Christmas carols. I love to sing them. I love to hear them. In some way, even more, I love to learn about when and how these seasonal favorites were conceived and born into our world.
Last year, I wrote a series of four articles about some beloved Christmas songs and their origins (i.e. Good King Wenceslaus, Hark! The Herald Angels Sing, Silent Night and Handel’s Messiah). Since then, I have been collecting articles and bookmarking websites for a similar, 2013 behind-the-scenes look at even more beloved Christmas tunes and songs.
It may surprise you to learn that one of the most famous, modern Christmas songs which can be heard on radio stations throughout December, was written right here in good old Lynchburg, Virginia? The song is none other than the popular reflection, Mary Did You Know?
In 1970, Thomas Road Baptist Church began a Broadway-style Christmas program that, for decades, was known as The Living Christmas Tree. The TRBC choir would stand, like live ornaments in a large tree-shaped loft and fill the auditorium with the beautiful sounds of Christmas. Today, the program is known as the Virginia Christmas Spectacular.
In 1984, as preparations were being made for that year’s Living Christmas Tree, Dr. Jerry Falwell asked one of his church members to write the program. The virtually unknown singer-songwriter was none other than Mark Lowry.
In his efforts to write a memorable Living Christmas Tree program, Lowry took popular Christmas carols and hymns and interspersed them with play-like dialogue. While he was struggling to capture the wonder and amazement of that first Christmas, it was his mother, Bev, who gave him the spark of that original idea. In a casual conversation, one day, she simply commented to Mark, “You know, if anyone knew [Jesus] was virgin born, it was Mary…and her silence at the cross is proof, I think, that her story was indeed true.”
That simple observation, from his own mother, unleashed a torrent of questions and thoughts in Lowry’s mind about Jesus’ mother. In his own words, Lowry remembers the song’s beginnings like this:
Lowry pitched the lyrics to a gospel music songwriter, Buddy Greene. Greene was well-known as an expert harmonica player but also as a staple of the Southern Gospel music scene. He had an ear for timeless tunes. According to Lowry, he shared the song idea with Greene while riding cross-country in a tour bus. He wrote the lyrics down on a piece of paper and gave them to Greene on a weekend.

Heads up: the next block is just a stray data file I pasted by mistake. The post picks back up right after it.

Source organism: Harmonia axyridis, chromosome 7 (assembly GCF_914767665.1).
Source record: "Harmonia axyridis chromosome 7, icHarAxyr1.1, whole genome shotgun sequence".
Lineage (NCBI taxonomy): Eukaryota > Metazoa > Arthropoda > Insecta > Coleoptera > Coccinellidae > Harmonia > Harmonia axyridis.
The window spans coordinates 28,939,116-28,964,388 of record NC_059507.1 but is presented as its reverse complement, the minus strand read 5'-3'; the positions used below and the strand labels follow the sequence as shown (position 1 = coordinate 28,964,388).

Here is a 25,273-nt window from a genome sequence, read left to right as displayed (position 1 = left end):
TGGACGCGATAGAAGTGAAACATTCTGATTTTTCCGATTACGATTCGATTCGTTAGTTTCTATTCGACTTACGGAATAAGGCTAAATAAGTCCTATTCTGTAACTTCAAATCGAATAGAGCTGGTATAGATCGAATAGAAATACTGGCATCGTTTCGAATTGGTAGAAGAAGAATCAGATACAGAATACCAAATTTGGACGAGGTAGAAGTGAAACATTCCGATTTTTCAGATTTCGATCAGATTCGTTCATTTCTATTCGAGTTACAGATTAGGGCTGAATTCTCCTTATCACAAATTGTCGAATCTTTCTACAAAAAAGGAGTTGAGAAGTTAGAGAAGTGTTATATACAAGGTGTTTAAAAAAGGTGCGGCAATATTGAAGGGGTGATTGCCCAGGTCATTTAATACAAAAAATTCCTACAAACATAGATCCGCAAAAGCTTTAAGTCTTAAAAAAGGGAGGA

Monday morning, Lowry’s phone rang. It was Buddy. In just about 30 minutes time, he had crafted a tune, which he sang to Mark over the phone, that fit the lyrics perfectly. As soon as he heard it, Lowry was hooked and began to make plans to produce the song.
By this time, in 1991, Lowry was singing and touring with The Gaither Vocal Band full-time. He felt like the song was too “rangy” for his personal abilities but had one singer in mind to record it: Michael English. English’s debut album, which featured the song, had a seasonally unfortunate release date of January 1, 1992. Though it made its first appearance after Christmas, the song was an instant hit that insured its longevity.
Since English debuted the song, it has been recorded by over 500 artists, both secular and Christian. The most famous versions, to date, are the Kenny Rogers and Wynonna Judd duet as well as the more recent recording by Clay Aiken.
After it became a nation-wide hit, Lowry was humbled about the song by Gloria Gaither in a most humorous way. She pointed out to him that, based on the verses, the chorus is grammatically incorrect. Gaither suggested to Lowry, “It should be written, ‘Mary DO you know’?” To which Mark promptly replied, “Well, my way sings a lot better.” The joking critique was short-lived while the song has endured.
For years, Lowry refused to sing the song, publicly, thinking it was beyond his ability and musical comfort zone. However, one night during a Gaither concert in Detroit, an audience member yelled out, “Mark – Sing ‘Mary Did You Know’!” Lowry kindly refused, “Well, I don’t sing that,” to which the crowd responded with cheers and chants encouraging him to try. Lowry indulged the audience with an impromptu, a’cappella rendition. “Since then,” Lowry said, “I’ve sung it every night.”
While so many modern Christmas songs focus on “the season,” Lowry’s timeless work is a refreshing reminder of its “reason.” Surely, there are many things which Mary did not know. Yet, in her own song, Mary did, at least, know this:
(My thanks to this interview.)